If you want to know how to promote a charity event in social media, then you can’t just stop at posts on Facebook and Twitter. You have to diversify and exploit sites like YouTube or other video streaming services.
There are all sorts of videos you can release, such as:
- Whiteboard animation
- Q&A sessions
- Snippets of last year’s event
Ideally, videos should be brief and to the point. Try keeping it within two minutes or so. You can also use annotations that pop up on screen with links to related videos. As for the description below, introduce your company and upcoming event with a link to the signup page.
Donors Choose is one company that really made good use of YouTube. The organization, which connects donors with teachers from schools in low income neighborhoods, regularly releases promotional YouTube videos. The videos are syndicated through the org’s Google + page where it reaches the group’s 52,000 followers.
5. Make It an Organisation-Wide Effort
Yes, there may be one or two designated people assigned the marketing role. That doesn’t mean, however, that those people have to be responsible for everything. When it comes to the social media aspect of your event, everyone should play a role, from the company founder to the weekend volunteer.
For every person that actively engages on social media, that’s a whole new set of social media friends that learn about the cause. On top of that, there should also be a social media policy in place to ensure everyone is on the same page.
The policy doesn’t have to be complex, but it should provide a guideline for members to abide by. They are, after all, representing the organization, and any conduct deviating from the guidelines can reflect poorly on the group.
6. Share Memorable Quotes
Instead of imparting your own words, share words of wisdom from some of the world’s greatest leaders, past and present. Messages of compassion, hope, and generosity are especially effective and reminds people that with the world’s problems come opportunities for people to come together and show selfless support.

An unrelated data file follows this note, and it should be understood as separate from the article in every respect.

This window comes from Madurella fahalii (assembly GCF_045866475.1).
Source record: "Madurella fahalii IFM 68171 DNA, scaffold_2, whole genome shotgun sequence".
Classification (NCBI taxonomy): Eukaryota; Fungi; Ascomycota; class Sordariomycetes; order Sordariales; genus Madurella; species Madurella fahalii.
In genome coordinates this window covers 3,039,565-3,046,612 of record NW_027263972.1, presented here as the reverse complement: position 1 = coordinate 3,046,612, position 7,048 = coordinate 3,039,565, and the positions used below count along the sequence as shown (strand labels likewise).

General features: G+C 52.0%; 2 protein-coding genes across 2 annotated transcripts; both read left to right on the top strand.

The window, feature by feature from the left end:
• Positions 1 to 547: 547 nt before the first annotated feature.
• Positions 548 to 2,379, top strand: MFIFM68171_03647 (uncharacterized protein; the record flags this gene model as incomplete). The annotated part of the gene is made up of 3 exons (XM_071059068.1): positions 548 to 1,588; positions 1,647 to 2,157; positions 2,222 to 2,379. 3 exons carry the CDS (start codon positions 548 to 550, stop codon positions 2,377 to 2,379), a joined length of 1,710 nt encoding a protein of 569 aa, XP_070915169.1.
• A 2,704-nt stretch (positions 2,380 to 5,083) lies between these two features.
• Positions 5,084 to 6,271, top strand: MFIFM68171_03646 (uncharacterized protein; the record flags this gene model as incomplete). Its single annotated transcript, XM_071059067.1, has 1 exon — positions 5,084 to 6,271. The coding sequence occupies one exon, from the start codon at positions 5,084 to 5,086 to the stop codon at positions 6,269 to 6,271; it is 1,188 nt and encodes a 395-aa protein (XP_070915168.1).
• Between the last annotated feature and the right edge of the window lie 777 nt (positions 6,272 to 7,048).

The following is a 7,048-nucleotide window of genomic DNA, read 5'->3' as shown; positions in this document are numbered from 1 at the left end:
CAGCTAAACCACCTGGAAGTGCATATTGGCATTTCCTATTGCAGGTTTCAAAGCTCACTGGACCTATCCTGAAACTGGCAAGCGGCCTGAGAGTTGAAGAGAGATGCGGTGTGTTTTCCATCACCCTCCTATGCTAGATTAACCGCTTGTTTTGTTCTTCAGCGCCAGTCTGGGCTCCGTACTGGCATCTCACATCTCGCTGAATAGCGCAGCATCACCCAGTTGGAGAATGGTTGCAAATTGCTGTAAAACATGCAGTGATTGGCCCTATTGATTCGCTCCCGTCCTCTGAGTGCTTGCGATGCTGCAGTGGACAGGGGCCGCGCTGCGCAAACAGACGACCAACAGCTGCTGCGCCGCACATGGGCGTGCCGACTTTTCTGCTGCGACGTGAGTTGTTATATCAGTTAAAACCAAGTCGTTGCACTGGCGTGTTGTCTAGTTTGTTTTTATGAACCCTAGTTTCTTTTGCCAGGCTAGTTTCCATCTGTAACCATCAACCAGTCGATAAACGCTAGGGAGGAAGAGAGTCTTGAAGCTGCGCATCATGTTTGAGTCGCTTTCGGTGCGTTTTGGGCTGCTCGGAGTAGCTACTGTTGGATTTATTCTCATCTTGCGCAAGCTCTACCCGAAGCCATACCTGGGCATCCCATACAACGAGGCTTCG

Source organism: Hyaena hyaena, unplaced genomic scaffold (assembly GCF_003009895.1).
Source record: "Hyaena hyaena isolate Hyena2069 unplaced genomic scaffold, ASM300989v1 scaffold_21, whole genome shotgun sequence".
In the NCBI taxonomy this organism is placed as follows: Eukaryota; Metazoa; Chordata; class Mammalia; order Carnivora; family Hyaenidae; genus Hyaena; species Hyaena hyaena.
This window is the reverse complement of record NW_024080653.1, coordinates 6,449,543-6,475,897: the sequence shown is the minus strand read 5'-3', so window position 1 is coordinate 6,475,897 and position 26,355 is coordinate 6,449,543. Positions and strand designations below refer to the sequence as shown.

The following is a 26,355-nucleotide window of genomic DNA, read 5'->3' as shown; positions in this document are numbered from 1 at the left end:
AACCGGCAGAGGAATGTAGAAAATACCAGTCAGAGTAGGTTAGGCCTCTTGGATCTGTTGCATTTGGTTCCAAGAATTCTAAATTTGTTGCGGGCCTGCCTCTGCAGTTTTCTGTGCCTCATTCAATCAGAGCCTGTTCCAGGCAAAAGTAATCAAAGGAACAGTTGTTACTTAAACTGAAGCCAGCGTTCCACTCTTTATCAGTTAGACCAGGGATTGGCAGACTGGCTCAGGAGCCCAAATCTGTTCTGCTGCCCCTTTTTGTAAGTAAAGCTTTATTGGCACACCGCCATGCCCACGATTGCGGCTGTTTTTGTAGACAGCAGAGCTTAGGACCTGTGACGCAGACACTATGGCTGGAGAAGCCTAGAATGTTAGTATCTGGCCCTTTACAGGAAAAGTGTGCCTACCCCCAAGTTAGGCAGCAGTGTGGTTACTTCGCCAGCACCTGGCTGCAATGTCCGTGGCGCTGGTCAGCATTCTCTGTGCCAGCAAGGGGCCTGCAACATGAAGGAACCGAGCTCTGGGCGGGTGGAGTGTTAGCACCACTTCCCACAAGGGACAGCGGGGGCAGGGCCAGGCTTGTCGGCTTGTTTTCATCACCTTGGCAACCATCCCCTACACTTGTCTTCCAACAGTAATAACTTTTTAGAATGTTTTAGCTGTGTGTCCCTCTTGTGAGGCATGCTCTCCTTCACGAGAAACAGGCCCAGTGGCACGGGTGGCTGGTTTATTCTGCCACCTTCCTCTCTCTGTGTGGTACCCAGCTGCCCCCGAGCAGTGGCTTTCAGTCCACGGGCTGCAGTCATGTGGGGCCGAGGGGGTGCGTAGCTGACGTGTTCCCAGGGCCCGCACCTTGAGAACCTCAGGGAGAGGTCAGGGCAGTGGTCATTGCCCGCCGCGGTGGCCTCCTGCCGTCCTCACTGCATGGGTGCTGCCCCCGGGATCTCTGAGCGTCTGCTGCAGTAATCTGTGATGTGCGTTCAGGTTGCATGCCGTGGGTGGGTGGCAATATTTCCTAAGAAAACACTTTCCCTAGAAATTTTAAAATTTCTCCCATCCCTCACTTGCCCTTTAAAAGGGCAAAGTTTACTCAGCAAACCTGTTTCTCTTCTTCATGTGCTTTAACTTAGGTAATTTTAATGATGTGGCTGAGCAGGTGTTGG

You can post a quote every day from a famous figure, or even come up with your own or share one that was sent by a follower.
This was done by the Open to Hope Foundation, which provides services to grieving families who recently lost a loved one. The organisation routinely sends quotes about death, grieving, and healing to provide some form of solace to its members who are still reeling from loss.
When you do this, you slowly build trust within members of your community. In this respect, you create long-term loyalty and support without even directly selling to your followers.
7. Create a LinkedIn Event
LinkedIn is usually overlooked when it comes to charity groups. The social network, after all, is designed primarily for for-profit companies. It’s still perfectly suitable, though, for charity orgs to create their own LinkedIn page. This presents an opportunity to acquire new followers that you may not already have on Facebook or Twitter.
Also remember that just as you can create a Facebook event, you can do the same with LinkedIn. On top of that, you can also create a LinkedIn Group or join an existing one. These are all opportunities for connecting with new faces and spreading word about the difference you’re trying to make.
Spread the Word, Spread the Cause
Now that you know how to promote a charity event in social media, go out and do it. Success won’t happen overnight, but with time people will get to know what your organization stands for. When they get to know you and the group, then they will warm up to the idea of standing up for positive change.